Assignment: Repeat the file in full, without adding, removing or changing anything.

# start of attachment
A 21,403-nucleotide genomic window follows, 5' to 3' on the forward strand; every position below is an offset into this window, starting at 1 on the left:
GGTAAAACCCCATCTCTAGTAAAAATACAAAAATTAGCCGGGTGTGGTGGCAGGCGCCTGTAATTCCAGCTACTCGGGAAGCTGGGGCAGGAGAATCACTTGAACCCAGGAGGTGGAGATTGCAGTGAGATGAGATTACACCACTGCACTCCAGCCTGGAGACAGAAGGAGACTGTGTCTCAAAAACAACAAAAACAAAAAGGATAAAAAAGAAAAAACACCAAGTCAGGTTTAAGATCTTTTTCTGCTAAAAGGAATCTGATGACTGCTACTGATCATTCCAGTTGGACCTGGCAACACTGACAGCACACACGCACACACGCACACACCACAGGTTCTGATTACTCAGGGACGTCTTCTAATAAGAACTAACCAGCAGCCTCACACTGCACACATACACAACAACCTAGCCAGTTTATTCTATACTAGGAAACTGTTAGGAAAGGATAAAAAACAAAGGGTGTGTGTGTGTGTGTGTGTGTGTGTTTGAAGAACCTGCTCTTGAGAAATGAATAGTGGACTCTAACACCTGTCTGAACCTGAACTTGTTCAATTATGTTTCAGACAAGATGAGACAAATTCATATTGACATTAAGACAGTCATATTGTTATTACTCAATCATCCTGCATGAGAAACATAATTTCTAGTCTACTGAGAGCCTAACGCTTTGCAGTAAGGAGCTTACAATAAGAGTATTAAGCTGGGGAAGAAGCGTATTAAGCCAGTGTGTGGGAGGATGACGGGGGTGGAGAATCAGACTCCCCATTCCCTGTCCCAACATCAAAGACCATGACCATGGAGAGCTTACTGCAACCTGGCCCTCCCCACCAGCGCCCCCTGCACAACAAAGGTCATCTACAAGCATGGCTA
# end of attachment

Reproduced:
A 21,403-nucleotide genomic window follows, 5' to 3' on the forward strand; every position below is an offset into this window, starting at 1 on the left:
GGTAAAACCCCATCTCTAGTAAAAATACAAAAATTAGCCGGGTGTGGTGGCAGGCGCCTGTAATTCCAGCTACTCGGGAAGCTGGGGCAGGAGAATCACTTGAACCCAGGAGGTGGAGATTGCAGTGAGATGAGATTACACCACTGCACTCCAGCCTGGAGACAGAAGGAGACTGTGTCTCAAAAACAACAAAAACAAAAAGGATAAAAAAGAAAAAACACCAAGTCAGGTTTAAGATCTTTTTCTGCTAAAAGGAATCTGATGACTGCTACTGATCATTCCAGTTGGACCTGGCAACACTGACAGCACACACGCACACACGCACACACCACAGGTTCTGATTACTCAGGGACGTCTTCTAATAAGAACTAACCAGCAGCCTCACACTGCACACATACACAACAACCTAGCCAGTTTATTCTATACTAGGAAACTGTTAGGAAAGGATAAAAAACAAAGGGTGTGTGTGTGTGTGTGTGTGTGTGTTTGAAGAACCTGCTCTTGAGAAATGAATAGTGGACTCTAACACCTGTCTGAACCTGAACTTGTTCAATTATGTTTCAGACAAGATGAGACAAATTCATATTGACATTAAGACAGTCATATTGTTATTACTCAATCATCCTGCATGAGAAACATAATTTCTAGTCTACTGAGAGCCTAACGCTTTGCAGTAAGGAGCTTACAATAAGAGTATTAAGCTGGGGAAGAAGCGTATTAAGCCAGTGTGTGGGAGGATGACGGGGGTGGAGAATCAGACTCCCCATTCCCTGTCCCAACATCAAAGACCATGACCATGGAGAGCTTACTGCAACCTGGCCCTCCCCACCAGCGCCCCCTGCACAACAAAGGTCATCTACAAGCATGGCTA